Media-fuelled belief that stem cells possess a virtually unlimited restorative power and represent a universal remedy for all diseases has resulted in considerable funding support and scientific progress in stem cell biology over the last decade. However, despite exciting prospects, the potential of stem cells has not yet materialized. Patients with serious degenerative disorders such as Parkinson's disease, diabetes or cardiac disease have been waiting for the fulfilment of these media-hyped promises, but as yet there are a relatively small number of clinical trials despite years of research in this field.
Most commonly, embryonic stem cells (ESCs) are generated from the inner cell mass of the blastocyst (). In vitro these appear to be immortal, proliferating indefinitely in an undifferentiated, pluripotent state (). However, ESCs in vivo lose this property as differentiation proceeds and as development and growth-promoting signals change. By adulthood, the few remaining stem cells are dispersed throughout the body and are difficult to locate. However, they seem to be able to continue to generate identical daughter cells and/or tissue cells at each division. These residual pools of stem cells are suggested to be the source of the tissue regeneration and repair that occurs in adults. Tissue-specific stem cells are present in many organs and systems in adult animals although they differ greatly in their ability to self-renew and differentiate. For example, spermatogonial stem cells in the testis are unipotent and produce only one type of differentiated cell—the spermatozoon. By contrast, mesenchymal stem cells are multipotent and can produce adipocytes, osteoblasts, chondrocytes and myocytes in appropriate culture conditions. Unlike their embryonic counterparts, tissue-specific stem cells are not immortal, and show a decreasing capacity to self-renew with increasing age. This limitation has been associated with the reduced ability to repair the damage that accumulates with ageing, possibly owing to exhaustion of the stem cell pool, or as a consequence of inherited or acquired mutations throughout life that impede normal stem cell function.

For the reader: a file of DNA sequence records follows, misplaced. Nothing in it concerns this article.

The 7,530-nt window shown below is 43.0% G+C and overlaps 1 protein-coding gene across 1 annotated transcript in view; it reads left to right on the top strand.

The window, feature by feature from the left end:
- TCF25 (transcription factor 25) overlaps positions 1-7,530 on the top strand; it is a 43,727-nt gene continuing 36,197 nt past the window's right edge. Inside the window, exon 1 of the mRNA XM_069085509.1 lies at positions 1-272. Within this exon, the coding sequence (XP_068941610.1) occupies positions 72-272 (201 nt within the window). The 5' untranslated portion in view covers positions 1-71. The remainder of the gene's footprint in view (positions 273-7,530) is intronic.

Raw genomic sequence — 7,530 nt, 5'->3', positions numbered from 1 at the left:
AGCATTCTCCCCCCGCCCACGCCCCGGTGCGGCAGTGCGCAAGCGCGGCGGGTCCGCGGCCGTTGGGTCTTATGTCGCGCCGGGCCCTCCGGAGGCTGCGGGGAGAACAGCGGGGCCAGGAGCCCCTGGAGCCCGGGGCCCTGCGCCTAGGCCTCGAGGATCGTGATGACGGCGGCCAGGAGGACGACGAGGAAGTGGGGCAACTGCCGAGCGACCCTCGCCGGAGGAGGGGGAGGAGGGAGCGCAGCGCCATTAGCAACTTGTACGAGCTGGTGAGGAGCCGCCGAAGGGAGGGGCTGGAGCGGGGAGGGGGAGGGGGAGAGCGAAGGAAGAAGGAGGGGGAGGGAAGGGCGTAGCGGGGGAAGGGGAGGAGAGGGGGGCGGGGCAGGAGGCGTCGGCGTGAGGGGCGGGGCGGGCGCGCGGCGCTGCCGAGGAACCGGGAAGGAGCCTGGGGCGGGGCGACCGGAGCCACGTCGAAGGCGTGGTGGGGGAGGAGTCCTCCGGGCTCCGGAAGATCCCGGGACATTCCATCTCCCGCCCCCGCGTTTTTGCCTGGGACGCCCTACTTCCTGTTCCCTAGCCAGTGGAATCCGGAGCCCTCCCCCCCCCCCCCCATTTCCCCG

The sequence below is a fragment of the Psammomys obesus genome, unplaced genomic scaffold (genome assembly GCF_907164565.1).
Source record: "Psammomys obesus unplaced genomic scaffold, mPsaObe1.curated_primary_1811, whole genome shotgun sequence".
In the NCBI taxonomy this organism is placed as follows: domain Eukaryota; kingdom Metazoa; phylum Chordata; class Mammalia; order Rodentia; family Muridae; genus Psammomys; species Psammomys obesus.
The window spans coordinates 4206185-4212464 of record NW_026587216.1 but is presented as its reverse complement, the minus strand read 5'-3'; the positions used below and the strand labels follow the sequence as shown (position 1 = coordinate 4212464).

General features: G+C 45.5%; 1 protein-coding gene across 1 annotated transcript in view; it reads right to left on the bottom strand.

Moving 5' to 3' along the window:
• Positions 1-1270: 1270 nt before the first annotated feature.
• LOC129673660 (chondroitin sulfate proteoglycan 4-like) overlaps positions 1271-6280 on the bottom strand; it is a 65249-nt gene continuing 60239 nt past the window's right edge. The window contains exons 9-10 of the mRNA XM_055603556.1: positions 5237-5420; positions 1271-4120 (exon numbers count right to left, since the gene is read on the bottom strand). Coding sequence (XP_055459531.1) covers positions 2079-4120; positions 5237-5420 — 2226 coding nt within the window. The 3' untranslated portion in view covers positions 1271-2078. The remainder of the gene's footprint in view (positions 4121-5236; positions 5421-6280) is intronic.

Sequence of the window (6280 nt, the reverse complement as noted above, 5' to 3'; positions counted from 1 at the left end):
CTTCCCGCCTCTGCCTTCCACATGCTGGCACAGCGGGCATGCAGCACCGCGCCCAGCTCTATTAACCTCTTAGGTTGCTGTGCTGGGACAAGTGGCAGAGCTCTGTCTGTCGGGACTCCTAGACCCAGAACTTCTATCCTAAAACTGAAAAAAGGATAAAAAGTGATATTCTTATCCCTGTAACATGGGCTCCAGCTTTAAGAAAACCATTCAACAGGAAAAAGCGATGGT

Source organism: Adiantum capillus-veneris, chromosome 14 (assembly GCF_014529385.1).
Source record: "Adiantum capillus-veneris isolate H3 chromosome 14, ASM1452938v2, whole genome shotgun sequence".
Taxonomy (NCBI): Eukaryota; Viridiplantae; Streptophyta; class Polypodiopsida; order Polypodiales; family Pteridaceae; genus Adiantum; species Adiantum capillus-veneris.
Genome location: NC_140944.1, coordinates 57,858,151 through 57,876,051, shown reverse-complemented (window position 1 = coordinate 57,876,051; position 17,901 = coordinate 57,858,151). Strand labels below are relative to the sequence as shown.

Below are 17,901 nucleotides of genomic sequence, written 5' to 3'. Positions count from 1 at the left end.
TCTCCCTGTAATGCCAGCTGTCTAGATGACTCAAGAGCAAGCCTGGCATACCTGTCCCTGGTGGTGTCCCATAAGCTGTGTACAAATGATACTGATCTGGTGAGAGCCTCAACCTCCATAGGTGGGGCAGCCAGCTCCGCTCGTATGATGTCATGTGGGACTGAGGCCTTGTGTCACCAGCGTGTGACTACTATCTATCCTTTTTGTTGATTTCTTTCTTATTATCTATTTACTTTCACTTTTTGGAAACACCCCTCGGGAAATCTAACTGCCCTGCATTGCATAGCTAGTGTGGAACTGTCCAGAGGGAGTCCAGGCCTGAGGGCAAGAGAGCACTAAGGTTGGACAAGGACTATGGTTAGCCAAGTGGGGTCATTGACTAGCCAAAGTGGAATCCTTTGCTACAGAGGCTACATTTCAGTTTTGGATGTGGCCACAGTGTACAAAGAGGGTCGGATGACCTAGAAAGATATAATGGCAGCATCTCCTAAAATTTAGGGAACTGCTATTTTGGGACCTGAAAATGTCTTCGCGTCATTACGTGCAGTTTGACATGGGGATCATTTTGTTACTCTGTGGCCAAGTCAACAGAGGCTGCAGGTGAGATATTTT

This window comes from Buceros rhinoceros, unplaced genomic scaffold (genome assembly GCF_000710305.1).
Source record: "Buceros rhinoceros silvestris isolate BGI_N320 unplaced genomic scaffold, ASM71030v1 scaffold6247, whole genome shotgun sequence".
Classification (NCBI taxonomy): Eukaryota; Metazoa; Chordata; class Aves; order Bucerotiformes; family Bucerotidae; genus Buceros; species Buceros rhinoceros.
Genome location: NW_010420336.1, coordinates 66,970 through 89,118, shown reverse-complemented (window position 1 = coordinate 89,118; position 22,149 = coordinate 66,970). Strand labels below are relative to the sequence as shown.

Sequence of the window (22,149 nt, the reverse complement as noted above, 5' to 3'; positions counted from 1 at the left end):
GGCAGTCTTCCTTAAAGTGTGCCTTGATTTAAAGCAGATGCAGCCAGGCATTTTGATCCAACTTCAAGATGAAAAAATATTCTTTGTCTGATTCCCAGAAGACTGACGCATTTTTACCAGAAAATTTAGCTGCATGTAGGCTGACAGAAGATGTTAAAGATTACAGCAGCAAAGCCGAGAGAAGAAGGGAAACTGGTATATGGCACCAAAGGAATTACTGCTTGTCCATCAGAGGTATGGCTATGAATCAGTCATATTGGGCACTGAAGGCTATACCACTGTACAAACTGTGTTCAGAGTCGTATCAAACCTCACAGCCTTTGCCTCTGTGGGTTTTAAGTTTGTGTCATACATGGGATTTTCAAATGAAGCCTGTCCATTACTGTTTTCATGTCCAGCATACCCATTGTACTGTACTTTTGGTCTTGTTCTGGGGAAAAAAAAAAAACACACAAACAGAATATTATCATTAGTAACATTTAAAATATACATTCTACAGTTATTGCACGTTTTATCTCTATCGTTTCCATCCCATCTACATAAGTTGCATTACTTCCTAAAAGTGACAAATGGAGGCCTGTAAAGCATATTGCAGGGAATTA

Most commonly, human embryonic stem cells are derived from inner cell mass (ICM) of the blastocyst plated on mitotically inactivated fibroblasts.
Human embryonic stem cell (hESC) colony. hESCs have high alkaline phosphatase activity (green). Actin filaments (red) are visualized with rhodamine X-conjugated phalloidin in both hESCs and surrounding human foreskin fibroblast feeders.
The difficulty in locating these scarce stem cells from a variety of sources and expanding their number sufficiently for therapeutic use is proving a major hindrance for industry in the translation of stem cell potential to be used in regenerative medicine. Pluripotent stem cells, both human ESCs (hESCs) and induced pluripotent stem cells (iPSCs), are exceptions since they can be produced in theoretically limitless quantities, and therefore capable of providing more cells than from any other source, regardless of differentiation efficacy and stabilization. Thus, they are the cell type likely to yield the most from invested capital. Although both types of stem cells are promising, there are still a number of unresolved technical and biological issues that make iPSCs less likely to be the immediate choice for cell-based therapy. This leaves the pluripotent hESCs as the best stem cell model for capital investment for stem cell therapy.
The initial difficulties with legislation to allow use of human embryos for stem cell research, the lack of consensus for reporting the quality and type of embryos suitable for stem cell derivation, and the route to translation have largely been overcome, especially in the UK, where a regulatory route map to facilitate clinical application has recently been produced as a collaborative project between the regulatory bodies involved: Human Fertilisation and Embryology Authority (HFEA), Human Tissue Authority (HTA) and Medicines and Healthcare Products Regulatory Agency (MHRA).